Benzodiazepines for alcohol withdrawal
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Benzodiazepines for alcohol withdrawal.

Amato L., Minozzi S., Vecchi S. et al.
Cochrane Database of Systematic Reviews: 2010, 3, Art. No.: CD005063.

Rigorous review and synthesis of randomised trials indicates the superiority of benzodiazepines for controlling the potentially serious medical consequences of withdrawing from dependent drinking.

Summary Benzodiazepines have been widely used for the treatment of alcohol withdrawal symptoms, but it is not known whether different benzodiazepines and different regimens of administration may have the same merits. This review aimed to evaluate the effectiveness and safety of benzodiazepines in the treatment of alcohol withdrawal by synthesising results from trials which had allocated patients at random to a benzodiazepine versus a placebo, some other pharmacological treatment, or another benzodiazepine. Sixty-four such studies were found involving 4,309 participants.

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Key points

This Cochrane review summarises evidence from 64 randomised controlled trials evaluating the effectiveness and safety of benzodiazepines in the treatment of alcohol withdrawal symptoms.

The available data show that benzodiazepines are effective against alcohol withdrawal seizures when compared to placebo and there is a potentially protective benefit for many outcomes when compared with other drugs.

Data on safety outcomes is sparse and fragmented.

Main findings

Compared to placebos, three studies with 324 participants indicated that benzodiazepines were significantly better at preventing seizures, but there were no statistically significant differences for the other outcomes considered.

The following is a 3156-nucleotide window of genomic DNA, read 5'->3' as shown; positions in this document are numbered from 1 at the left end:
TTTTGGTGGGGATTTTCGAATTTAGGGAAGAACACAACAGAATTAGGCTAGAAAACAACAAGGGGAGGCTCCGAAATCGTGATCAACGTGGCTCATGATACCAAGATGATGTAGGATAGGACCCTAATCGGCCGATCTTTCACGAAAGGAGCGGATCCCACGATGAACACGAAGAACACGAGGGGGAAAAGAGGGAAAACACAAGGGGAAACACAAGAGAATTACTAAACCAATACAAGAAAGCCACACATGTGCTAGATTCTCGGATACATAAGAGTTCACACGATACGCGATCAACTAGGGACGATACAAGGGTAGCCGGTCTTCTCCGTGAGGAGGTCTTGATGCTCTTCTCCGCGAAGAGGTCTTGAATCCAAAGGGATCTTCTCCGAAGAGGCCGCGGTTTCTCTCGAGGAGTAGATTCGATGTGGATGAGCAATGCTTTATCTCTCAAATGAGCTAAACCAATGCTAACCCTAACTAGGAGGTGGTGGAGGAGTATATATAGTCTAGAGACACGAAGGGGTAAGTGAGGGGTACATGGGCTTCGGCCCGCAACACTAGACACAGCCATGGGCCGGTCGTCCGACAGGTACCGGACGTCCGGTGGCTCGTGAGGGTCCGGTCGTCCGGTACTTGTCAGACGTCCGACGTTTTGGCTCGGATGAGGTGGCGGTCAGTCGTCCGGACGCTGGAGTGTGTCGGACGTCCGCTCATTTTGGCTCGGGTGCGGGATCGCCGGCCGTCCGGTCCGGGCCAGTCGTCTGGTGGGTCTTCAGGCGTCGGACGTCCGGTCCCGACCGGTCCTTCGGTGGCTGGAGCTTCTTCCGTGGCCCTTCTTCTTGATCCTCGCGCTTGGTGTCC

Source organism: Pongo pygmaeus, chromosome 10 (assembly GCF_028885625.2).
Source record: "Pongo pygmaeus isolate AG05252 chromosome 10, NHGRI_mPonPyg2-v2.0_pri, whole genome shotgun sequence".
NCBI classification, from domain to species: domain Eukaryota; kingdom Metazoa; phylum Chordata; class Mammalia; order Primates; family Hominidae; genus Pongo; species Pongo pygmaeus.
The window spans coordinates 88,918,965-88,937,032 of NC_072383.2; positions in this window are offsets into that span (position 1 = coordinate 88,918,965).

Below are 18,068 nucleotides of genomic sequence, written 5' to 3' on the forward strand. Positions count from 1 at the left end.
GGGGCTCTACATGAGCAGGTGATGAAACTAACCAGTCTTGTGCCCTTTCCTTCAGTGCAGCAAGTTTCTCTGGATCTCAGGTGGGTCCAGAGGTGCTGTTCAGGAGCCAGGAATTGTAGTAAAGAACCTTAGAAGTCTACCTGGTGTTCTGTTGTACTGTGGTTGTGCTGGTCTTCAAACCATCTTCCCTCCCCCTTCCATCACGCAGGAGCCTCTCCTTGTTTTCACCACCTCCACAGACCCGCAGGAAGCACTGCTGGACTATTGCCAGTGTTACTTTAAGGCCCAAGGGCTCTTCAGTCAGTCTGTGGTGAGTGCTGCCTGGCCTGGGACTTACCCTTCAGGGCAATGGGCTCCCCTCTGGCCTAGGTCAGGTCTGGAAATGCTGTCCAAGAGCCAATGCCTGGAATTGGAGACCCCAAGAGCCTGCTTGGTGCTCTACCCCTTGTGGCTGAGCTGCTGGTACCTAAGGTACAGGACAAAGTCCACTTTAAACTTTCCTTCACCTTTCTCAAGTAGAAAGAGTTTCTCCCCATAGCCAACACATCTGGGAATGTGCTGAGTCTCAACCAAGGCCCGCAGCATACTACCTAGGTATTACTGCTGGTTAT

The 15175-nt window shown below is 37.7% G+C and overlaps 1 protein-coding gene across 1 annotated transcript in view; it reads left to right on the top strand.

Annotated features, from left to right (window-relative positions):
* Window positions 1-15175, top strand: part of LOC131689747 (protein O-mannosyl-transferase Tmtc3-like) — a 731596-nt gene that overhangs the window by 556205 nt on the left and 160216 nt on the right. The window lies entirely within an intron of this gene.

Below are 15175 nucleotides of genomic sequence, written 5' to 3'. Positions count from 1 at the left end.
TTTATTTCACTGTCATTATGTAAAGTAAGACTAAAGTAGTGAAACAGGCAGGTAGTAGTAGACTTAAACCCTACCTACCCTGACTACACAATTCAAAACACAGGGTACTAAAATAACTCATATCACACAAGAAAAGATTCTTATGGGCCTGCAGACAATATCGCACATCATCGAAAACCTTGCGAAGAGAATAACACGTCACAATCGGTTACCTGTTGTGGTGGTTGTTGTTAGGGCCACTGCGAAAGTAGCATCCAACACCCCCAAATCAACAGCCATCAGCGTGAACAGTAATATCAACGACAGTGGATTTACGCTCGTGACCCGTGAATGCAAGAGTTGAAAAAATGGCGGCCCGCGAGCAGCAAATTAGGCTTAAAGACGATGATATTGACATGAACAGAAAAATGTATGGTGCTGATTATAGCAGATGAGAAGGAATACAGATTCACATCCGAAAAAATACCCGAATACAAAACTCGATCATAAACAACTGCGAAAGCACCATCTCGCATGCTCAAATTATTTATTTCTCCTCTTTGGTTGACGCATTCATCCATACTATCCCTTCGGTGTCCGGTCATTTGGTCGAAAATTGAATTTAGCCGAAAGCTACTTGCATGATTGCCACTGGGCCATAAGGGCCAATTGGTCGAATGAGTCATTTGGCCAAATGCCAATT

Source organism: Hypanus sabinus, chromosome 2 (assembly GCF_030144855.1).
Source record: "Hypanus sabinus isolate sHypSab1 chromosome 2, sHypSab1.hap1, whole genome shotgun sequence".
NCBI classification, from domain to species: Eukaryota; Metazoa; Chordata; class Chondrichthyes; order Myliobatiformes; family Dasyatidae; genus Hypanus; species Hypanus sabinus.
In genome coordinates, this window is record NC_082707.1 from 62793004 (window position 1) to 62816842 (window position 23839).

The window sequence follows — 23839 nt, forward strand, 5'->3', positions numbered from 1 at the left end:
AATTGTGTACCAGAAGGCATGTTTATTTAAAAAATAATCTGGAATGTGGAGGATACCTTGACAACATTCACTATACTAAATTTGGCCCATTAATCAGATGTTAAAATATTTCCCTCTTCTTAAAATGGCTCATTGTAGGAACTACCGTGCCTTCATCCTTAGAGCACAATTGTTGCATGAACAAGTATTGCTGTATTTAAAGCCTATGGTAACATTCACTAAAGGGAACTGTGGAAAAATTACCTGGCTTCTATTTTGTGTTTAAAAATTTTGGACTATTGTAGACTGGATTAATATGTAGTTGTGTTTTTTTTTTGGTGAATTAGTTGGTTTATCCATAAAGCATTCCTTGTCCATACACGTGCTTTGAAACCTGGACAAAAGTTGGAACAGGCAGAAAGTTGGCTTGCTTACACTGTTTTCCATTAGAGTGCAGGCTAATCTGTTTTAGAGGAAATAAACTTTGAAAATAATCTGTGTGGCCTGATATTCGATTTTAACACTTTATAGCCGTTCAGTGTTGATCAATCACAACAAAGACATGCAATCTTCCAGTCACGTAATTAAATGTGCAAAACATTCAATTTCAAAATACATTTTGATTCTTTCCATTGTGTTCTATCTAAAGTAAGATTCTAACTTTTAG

Comparing to other drugs, there were non-significant trends in favour of benzodiazepines in respect of seizures and delirium, severe life-threatening side-effects, treatment drop-outs, drop-outs due to side-effects, and global improvement in alcohol withdrawal syndromes. However, there were non-significant trend in favour of other drugs for alcohol withdrawal symptoms as measured by pre-specified scales at 48 hours and at the end of treatment.

There were no statistically significant differences between different benzodiazepines, but chlordiazepoxide performed better than other variants.

There were no statistically significant improvements consequent upon adding benzodiazepines to other drugs.

Drugs can be administered according to a fixed schedule or as indicated by the severity of symptoms. Results from a single study with 159 participants favoured a symptom-triggered regimen, which led to lower alcohol withdrawal severity scores at the end of treatment. However, differences in isolated trials should be interpreted very cautiously.

The authors’ conclusions

Compared to placebo, benzodiazepines showed a protective benefit against alcohol withdrawal symptoms, in particular seizures, and compared to other drugs, potentially protective benefits in respect of several outcomes. Nevertheless, no definite conclusions about the effectiveness and safety of benzodiazepines was possible, because of differences between the trials both in interventions and assessments of outcomes.

Last revised 19 June 2015. First uploaded 19 June 2015

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